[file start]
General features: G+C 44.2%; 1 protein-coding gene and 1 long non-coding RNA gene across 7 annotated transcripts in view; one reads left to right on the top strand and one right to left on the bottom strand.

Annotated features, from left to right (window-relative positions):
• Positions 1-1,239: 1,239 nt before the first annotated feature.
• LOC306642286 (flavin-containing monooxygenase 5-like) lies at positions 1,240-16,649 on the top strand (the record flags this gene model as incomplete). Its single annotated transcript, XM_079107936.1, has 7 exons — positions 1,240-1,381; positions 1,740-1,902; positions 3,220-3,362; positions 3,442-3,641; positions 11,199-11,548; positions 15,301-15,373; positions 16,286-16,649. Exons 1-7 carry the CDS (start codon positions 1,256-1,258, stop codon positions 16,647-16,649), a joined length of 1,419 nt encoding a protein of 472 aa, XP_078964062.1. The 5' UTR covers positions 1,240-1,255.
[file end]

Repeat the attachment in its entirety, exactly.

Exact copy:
General features: G+C 44.2%; 1 protein-coding gene and 1 long non-coding RNA gene across 7 annotated transcripts in view; one reads left to right on the top strand and one right to left on the bottom strand.

Annotated features, from left to right (window-relative positions):
• Positions 1-1,239: 1,239 nt before the first annotated feature.
• LOC306642286 (flavin-containing monooxygenase 5-like) lies at positions 1,240-16,649 on the top strand (the record flags this gene model as incomplete). Its single annotated transcript, XM_079107936.1, has 7 exons — positions 1,240-1,381; positions 1,740-1,902; positions 3,220-3,362; positions 3,442-3,641; positions 11,199-11,548; positions 15,301-15,373; positions 16,286-16,649. Exons 1-7 carry the CDS (start codon positions 1,256-1,258, stop codon positions 16,647-16,649), a joined length of 1,419 nt encoding a protein of 472 aa, XP_078964062.1. The 5' UTR covers positions 1,240-1,255.